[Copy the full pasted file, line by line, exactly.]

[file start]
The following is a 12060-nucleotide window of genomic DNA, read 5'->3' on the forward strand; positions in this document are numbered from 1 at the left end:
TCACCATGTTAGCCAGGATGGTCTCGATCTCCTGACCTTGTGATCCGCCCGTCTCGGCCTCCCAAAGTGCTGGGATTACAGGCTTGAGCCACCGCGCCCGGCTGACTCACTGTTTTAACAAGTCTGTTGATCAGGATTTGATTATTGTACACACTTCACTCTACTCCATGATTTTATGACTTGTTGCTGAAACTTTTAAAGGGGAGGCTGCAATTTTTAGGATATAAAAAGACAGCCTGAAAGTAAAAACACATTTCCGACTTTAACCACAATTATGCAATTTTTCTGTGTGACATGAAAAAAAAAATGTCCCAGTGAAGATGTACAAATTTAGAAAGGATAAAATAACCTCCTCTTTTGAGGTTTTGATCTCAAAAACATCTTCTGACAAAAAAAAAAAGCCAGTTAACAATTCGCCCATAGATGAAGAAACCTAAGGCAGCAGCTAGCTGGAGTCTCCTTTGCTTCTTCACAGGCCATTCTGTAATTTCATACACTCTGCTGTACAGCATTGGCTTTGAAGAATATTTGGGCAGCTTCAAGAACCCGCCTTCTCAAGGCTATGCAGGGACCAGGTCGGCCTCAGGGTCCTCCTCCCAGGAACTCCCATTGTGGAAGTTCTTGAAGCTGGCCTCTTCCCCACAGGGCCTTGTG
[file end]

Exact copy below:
The following is a 12060-nucleotide window of genomic DNA, read 5'->3' on the forward strand; positions in this document are numbered from 1 at the left end:
TCACCATGTTAGCCAGGATGGTCTCGATCTCCTGACCTTGTGATCCGCCCGTCTCGGCCTCCCAAAGTGCTGGGATTACAGGCTTGAGCCACCGCGCCCGGCTGACTCACTGTTTTAACAAGTCTGTTGATCAGGATTTGATTATTGTACACACTTCACTCTACTCCATGATTTTATGACTTGTTGCTGAAACTTTTAAAGGGGAGGCTGCAATTTTTAGGATATAAAAAGACAGCCTGAAAGTAAAAACACATTTCCGACTTTAACCACAATTATGCAATTTTTCTGTGTGACATGAAAAAAAAAATGTCCCAGTGAAGATGTACAAATTTAGAAAGGATAAAATAACCTCCTCTTTTGAGGTTTTGATCTCAAAAACATCTTCTGACAAAAAAAAAAAGCCAGTTAACAATTCGCCCATAGATGAAGAAACCTAAGGCAGCAGCTAGCTGGAGTCTCCTTTGCTTCTTCACAGGCCATTCTGTAATTTCATACACTCTGCTGTACAGCATTGGCTTTGAAGAATATTTGGGCAGCTTCAAGAACCCGCCTTCTCAAGGCTATGCAGGGACCAGGTCGGCCTCAGGGTCCTCCTCCCAGGAACTCCCATTGTGGAAGTTCTTGAAGCTGGCCTCTTCCCCACAGGGCCTTGTG